vii) Base of establishment.
viii) Management objectives. The artificial regeneration depends upon the objectives of management.
ix) Site conditions: The site is the complex of physical and biological factors of an area that determine what forest of other vegetation may ^arry.
x) Succession: The succession is the gradual replacement of one community by another in the development of vegetation towards a climax.
xi) Cost of growing: This is also very important factor affecting the choice of species.
xii) Availability of seed /propagation material : The seed source should be sound.
2) Choice of Method: The success of artificial regeneration depends, to a great extent upon the choice of method. There are mainly two methods of this regeneration, viz. i) Sowing and, ii) Planting.
i) Sowing: Sowing, in the simplest words, is the process of scattering the seeds in a particular place e.g. nursery bed, field etc.
Advantages of Sowing:
a) It is the cheapest method and costs less,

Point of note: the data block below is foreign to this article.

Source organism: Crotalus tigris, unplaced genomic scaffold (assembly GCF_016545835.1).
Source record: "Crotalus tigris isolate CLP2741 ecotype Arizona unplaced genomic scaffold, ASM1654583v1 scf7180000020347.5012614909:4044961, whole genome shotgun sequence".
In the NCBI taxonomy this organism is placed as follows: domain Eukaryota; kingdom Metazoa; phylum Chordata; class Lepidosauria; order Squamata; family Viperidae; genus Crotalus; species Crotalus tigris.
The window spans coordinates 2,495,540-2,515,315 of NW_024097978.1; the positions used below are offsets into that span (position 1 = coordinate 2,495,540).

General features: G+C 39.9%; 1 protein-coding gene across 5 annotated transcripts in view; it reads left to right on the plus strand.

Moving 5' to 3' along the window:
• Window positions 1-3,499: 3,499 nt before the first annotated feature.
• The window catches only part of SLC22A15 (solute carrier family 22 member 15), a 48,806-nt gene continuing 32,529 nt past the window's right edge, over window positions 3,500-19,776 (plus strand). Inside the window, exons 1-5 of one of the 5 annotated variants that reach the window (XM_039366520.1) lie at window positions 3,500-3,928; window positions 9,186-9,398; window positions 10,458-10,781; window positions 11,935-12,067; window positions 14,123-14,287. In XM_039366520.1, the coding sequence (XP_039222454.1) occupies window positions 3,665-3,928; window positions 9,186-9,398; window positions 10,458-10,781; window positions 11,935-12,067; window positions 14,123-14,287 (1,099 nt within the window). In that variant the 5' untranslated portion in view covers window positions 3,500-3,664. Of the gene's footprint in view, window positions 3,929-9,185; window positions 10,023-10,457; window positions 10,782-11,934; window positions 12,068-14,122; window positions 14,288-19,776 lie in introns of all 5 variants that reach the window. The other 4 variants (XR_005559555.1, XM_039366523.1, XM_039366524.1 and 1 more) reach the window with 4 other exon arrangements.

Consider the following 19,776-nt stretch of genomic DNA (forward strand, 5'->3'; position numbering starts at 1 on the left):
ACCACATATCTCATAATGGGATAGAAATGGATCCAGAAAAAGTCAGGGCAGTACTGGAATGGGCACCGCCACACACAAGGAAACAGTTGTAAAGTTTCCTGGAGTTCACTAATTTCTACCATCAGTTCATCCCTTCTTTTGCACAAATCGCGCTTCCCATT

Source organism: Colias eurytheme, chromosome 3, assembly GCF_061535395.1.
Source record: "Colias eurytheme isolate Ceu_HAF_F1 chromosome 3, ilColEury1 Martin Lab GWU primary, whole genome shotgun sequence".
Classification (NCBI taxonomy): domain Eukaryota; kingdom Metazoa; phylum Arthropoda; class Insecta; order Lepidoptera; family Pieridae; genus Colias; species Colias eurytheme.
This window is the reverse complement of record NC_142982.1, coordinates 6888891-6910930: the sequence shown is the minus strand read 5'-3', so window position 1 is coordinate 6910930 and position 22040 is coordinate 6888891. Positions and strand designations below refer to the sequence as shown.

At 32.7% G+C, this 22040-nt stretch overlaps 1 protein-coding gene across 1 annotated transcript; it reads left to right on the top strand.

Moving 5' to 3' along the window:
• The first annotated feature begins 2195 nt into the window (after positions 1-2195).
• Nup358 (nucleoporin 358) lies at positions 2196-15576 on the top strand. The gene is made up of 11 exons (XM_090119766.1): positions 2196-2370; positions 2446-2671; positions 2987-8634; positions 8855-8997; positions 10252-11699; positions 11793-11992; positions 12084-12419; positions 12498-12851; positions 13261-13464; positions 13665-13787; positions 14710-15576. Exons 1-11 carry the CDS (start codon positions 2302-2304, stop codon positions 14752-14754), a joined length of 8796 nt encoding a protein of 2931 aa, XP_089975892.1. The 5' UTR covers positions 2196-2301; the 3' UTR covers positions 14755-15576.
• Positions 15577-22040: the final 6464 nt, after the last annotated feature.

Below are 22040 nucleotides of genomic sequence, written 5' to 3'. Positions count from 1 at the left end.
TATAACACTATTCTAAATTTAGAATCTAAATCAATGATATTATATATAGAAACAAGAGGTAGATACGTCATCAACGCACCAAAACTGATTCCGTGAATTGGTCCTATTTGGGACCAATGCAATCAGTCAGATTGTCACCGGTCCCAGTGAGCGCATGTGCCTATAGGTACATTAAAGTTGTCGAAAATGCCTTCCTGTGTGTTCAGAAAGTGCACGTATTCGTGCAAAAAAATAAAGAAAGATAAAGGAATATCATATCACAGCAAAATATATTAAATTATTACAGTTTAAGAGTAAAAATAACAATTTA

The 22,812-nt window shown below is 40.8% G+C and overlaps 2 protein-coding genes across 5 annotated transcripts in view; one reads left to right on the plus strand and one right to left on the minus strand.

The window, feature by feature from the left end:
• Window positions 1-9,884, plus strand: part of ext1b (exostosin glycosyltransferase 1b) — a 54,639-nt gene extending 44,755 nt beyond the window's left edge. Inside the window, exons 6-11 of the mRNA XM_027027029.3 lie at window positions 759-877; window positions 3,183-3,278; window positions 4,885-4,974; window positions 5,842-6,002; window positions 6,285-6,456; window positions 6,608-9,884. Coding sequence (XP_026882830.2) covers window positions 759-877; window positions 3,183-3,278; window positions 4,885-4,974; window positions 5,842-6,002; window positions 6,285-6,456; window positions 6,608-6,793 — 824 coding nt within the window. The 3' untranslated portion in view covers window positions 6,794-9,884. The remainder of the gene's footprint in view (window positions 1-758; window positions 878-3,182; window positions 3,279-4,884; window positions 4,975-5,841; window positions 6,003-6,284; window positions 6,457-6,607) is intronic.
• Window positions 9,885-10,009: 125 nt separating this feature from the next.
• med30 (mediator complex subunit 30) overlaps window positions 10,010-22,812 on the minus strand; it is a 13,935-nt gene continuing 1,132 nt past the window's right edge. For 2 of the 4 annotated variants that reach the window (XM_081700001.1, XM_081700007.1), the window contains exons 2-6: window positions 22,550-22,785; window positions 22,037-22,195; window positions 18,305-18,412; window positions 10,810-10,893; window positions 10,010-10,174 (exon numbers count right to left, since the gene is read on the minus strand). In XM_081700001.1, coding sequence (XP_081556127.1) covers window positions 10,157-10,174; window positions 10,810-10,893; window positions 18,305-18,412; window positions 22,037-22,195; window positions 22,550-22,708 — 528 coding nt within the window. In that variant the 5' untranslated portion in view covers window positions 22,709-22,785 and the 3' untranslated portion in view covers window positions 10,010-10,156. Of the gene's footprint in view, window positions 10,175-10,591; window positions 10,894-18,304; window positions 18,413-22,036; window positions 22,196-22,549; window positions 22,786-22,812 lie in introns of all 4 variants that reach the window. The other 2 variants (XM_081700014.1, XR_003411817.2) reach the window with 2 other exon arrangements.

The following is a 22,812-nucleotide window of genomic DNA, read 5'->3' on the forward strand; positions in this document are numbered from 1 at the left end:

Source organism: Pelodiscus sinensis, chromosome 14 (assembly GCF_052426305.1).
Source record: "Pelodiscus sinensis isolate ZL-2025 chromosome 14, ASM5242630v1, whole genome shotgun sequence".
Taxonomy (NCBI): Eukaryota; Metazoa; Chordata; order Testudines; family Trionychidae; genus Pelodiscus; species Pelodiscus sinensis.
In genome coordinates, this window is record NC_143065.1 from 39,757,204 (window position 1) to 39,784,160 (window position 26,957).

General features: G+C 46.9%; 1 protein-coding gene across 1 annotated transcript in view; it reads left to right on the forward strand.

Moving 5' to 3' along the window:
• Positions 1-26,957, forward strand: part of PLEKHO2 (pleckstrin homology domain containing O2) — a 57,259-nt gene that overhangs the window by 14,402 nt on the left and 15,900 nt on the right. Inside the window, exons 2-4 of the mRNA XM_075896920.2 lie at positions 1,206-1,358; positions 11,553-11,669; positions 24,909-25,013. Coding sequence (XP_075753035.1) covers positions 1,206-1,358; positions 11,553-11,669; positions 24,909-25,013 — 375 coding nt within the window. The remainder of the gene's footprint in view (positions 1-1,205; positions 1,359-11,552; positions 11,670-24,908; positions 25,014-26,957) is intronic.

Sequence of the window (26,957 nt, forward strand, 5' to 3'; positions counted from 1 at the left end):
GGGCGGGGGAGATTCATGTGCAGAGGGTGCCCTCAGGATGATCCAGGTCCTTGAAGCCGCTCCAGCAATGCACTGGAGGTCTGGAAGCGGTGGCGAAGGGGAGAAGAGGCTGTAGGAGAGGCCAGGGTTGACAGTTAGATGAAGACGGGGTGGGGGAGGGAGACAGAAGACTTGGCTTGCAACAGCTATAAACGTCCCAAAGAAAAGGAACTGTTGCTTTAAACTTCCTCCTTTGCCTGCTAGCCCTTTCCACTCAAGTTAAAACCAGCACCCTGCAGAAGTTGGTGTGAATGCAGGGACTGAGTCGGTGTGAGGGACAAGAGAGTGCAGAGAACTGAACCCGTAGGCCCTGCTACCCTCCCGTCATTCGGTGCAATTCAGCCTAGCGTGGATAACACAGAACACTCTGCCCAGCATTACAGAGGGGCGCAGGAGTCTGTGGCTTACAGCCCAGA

b) Sowing is direct method and no other complications,
c) It takes less time and thus the work is completed soon,
d) In sowing method, there is no question of disturbances of roots.
e) Sometimes, sowing is done directly in the field (in forests), and hence it does not require any nursery.
f) The sowing being the simple method, is supposed to be less cumbersome.
ii) Planting: Planting is another method of artificial regeneration. However, planting is described as the transferring nursery stock to the planting site as contrasted with transplanting in the nursery.
Advantages of Planting:
a) More Success, b) Less seed needed c) No damage, d) Cheaper weeding
Disadvantages of Planting:
a) Need of nursery
b) Disturbance of roots
c) Time consuming,
d) Need of skilled labour